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Don't Fall at the First Hurdle!

The Importance of a Warm Up.




Hey, so I know that everyone is excited to get back to the gyms and outdoor activities again but I thought I would take a minute to talk about warming up. It’s something a lot of us are guilty of neglecting, me included. However after a period away from our normal workout regimes and activities due to lockdown it’s more important than ever to make sure our bodies are ready for exercise. Completing a warmup doesn’t just get our bodies ready for the workout ahead it also reduces the risk of injuries.



What is a warm up?


Well in basic terms a warm up is literally just a way of warming up your body’s core temperature ready for exercise. It is used to prepare the systems in our body for the workout ahead. Without an effective warm up you are leaving yourself open to injury. There are different types of warm ups depending on what type of activity your about to take part in. For example, someone playing basketball will complete a different warm up than someone who is about to lift weights. However, all should include exercises to mobilise joints, warm up muscles, raise your pulse, stretching and activity specific movements. Let’s take a look at each of these areas below and what order to do them.




Pulse Raiser


The first thing you are going to want to do is get that heart going and raise your core temperature. No matter if you have just rolled out of bed or finished a long day at work you need to get the body ready to workout. Raising your heart rate gradually better prepares your heart for higher tempo and more strenuous exercise in the main body of your workout. It also gets blood flowing to the muscles to make them more supple, so they respond better to your movements during the workout or activity. The duration will depend on the activity you are about to perform but in general I would say 3-10 mins of light cardio like jogging, rowing or cycling will get your heart going.



Joint Mobilising


Next you are going to want to make sure that your joints are able to move at their full range of motion. Joints are lubricated by synovial fluid which reduces the risk of soft tissue injuries. By adding in mobility exercises to your warm up it reduces the thickness of the synovial fluid which enables the joints to move easier, improving the range of motion. It also wakes up any other support muscles which you will be using and reduces the chance of injury and improves performance. Start with small movements and build up to bigger ones.



Stretching


Making sure your muscles have good elasticity before working out will reduce injuries. Elasticity depends on blood saturation which is improved by warming the muscles and raising your pulse (as sated in the other sections of the warm up). This brings more blood to the muscles and therefore helps with elasticity. It has been highly debated what type of stretching is better to get your body ready for exercise. I however normally find that dynamic stretching is better for warming up as it can also mimic movements which will be used in the main body of the workout. There has also been some research that holding static stetches for longer than 60 seconds can reduce power output. So, if you are going to do any static stretches before a workout make sure they are only for a short time of about 10-15 seconds.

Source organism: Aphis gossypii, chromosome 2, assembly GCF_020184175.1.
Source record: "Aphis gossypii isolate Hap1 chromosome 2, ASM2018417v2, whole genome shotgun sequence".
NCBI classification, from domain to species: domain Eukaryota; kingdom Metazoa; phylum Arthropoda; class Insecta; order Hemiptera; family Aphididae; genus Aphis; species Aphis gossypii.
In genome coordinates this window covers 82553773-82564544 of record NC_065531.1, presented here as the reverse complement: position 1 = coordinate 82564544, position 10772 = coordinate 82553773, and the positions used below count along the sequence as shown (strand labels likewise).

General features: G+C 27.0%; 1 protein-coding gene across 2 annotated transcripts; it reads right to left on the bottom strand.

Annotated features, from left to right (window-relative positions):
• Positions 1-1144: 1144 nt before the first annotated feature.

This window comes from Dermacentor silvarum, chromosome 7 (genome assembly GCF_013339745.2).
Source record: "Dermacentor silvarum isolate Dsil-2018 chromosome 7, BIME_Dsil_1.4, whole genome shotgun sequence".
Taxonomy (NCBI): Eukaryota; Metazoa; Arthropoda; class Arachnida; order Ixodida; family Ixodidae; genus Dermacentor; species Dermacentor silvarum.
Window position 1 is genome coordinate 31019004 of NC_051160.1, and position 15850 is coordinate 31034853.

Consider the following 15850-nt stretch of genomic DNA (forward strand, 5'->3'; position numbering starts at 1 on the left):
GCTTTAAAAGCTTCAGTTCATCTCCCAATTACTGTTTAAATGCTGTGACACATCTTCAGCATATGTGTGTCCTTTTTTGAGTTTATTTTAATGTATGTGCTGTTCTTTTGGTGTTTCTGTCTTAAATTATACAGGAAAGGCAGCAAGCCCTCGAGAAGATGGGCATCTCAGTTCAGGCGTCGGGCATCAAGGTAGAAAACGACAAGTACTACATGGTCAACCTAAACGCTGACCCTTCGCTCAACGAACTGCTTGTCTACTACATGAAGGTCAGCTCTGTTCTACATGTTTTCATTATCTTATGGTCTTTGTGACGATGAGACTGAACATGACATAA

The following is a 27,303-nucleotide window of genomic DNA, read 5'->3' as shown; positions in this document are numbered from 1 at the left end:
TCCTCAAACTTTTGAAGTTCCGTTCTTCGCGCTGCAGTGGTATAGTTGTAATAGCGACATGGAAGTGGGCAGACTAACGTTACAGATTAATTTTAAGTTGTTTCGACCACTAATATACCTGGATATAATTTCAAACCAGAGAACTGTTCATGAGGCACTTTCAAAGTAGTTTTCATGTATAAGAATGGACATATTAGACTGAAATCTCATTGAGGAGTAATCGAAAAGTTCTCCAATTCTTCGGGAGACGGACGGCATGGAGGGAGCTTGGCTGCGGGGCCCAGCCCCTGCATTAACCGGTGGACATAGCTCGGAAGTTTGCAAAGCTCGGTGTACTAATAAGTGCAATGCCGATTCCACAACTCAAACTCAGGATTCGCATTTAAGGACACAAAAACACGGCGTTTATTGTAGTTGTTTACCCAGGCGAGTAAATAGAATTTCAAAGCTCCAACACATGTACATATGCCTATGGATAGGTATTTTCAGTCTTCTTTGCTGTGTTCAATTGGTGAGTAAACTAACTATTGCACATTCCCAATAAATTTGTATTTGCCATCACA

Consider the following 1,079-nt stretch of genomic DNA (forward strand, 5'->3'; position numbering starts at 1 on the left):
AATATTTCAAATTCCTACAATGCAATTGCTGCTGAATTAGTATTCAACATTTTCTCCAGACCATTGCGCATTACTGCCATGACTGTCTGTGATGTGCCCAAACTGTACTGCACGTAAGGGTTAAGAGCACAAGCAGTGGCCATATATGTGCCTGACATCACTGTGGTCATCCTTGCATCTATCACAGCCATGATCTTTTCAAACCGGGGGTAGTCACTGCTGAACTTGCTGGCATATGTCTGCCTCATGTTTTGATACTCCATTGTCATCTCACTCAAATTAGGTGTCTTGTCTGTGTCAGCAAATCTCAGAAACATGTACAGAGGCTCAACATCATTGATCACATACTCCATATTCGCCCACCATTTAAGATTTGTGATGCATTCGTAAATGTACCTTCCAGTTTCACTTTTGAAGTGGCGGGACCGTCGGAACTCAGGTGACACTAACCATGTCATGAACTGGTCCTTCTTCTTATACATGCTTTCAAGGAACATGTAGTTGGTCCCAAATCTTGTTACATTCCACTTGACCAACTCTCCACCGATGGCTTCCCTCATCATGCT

Warming Up Muscles Through Activity Specific Movements


Making sure to warm up your muscles allows more efficient muscle contractions. It also widens the blood vessels to increase blood flow to the muscles which allows more oxygen, nutrients and fuel to get to the muscles while working out. This part of the warm up is a practise of the actions you will be doing in the main workout. It’s a chance to do the movements at a lower intensity. For example, if I am training legs with a client I add in air squats, lunges and split squats to make sure the body is ready to perform them with more weight in the workout. It also is a chance to see if there are any injuries or problems performing the movements while the intensity is low.



As you can see, it’s very important to warm up correctly and get your body ready for whatever activity your about to take part in. I can’t tell you how many times I get new clients with injuries which were directly caused from no or ineffective warm ups. You wouldn’t build a house on sand, you would start with solid foundations and a warm up is exactly that. It’s setting a solid base for you to start your workout and is essential to reaching your goals and reducing injuries, especially after long periods of inactivity or reduced intensity. To see an example of a generic warm up please click the link below to see one I have prepared for some of my clients to do at home, but it is a good example of how to structure a warm up.


https://www.youtube.com/watch?v=doJZ7lqNa1o


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Thanks for reading.


Keep evolving!


Coach E